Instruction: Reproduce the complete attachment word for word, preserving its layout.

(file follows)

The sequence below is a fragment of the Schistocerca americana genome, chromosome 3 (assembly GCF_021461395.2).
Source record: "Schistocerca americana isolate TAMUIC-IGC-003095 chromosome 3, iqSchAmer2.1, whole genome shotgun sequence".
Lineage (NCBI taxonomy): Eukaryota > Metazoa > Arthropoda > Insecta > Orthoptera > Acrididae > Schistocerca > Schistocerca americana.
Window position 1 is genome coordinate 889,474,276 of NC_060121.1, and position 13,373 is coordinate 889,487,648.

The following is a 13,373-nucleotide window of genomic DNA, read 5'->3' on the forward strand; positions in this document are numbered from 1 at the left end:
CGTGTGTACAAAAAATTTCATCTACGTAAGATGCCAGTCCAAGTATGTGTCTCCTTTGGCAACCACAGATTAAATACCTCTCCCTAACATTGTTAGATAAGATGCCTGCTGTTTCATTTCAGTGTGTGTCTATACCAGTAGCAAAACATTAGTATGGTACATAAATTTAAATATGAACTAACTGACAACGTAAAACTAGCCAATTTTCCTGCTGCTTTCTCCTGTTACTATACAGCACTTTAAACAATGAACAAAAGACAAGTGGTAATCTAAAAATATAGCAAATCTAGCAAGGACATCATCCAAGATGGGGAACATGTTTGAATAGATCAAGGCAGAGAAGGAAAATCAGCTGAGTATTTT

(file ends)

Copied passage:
The sequence below is a fragment of the Schistocerca americana genome, chromosome 3 (assembly GCF_021461395.2).
Source record: "Schistocerca americana isolate TAMUIC-IGC-003095 chromosome 3, iqSchAmer2.1, whole genome shotgun sequence".
Lineage (NCBI taxonomy): Eukaryota > Metazoa > Arthropoda > Insecta > Orthoptera > Acrididae > Schistocerca > Schistocerca americana.
Window position 1 is genome coordinate 889,474,276 of NC_060121.1, and position 13,373 is coordinate 889,487,648.

The following is a 13,373-nucleotide window of genomic DNA, read 5'->3' on the forward strand; positions in this document are numbered from 1 at the left end:
CGTGTGTACAAAAAATTTCATCTACGTAAGATGCCAGTCCAAGTATGTGTCTCCTTTGGCAACCACAGATTAAATACCTCTCCCTAACATTGTTAGATAAGATGCCTGCTGTTTCATTTCAGTGTGTGTCTATACCAGTAGCAAAACATTAGTATGGTACATAAATTTAAATATGAACTAACTGACAACGTAAAACTAGCCAATTTTCCTGCTGCTTTCTCCTGTTACTATACAGCACTTTAAACAATGAACAAAAGACAAGTGGTAATCTAAAAATATAGCAAATCTAGCAAGGACATCATCCAAGATGGGGAACATGTTTGAATAGATCAAGGCAGAGAAGGAAAATCAGCTGAGTATTTT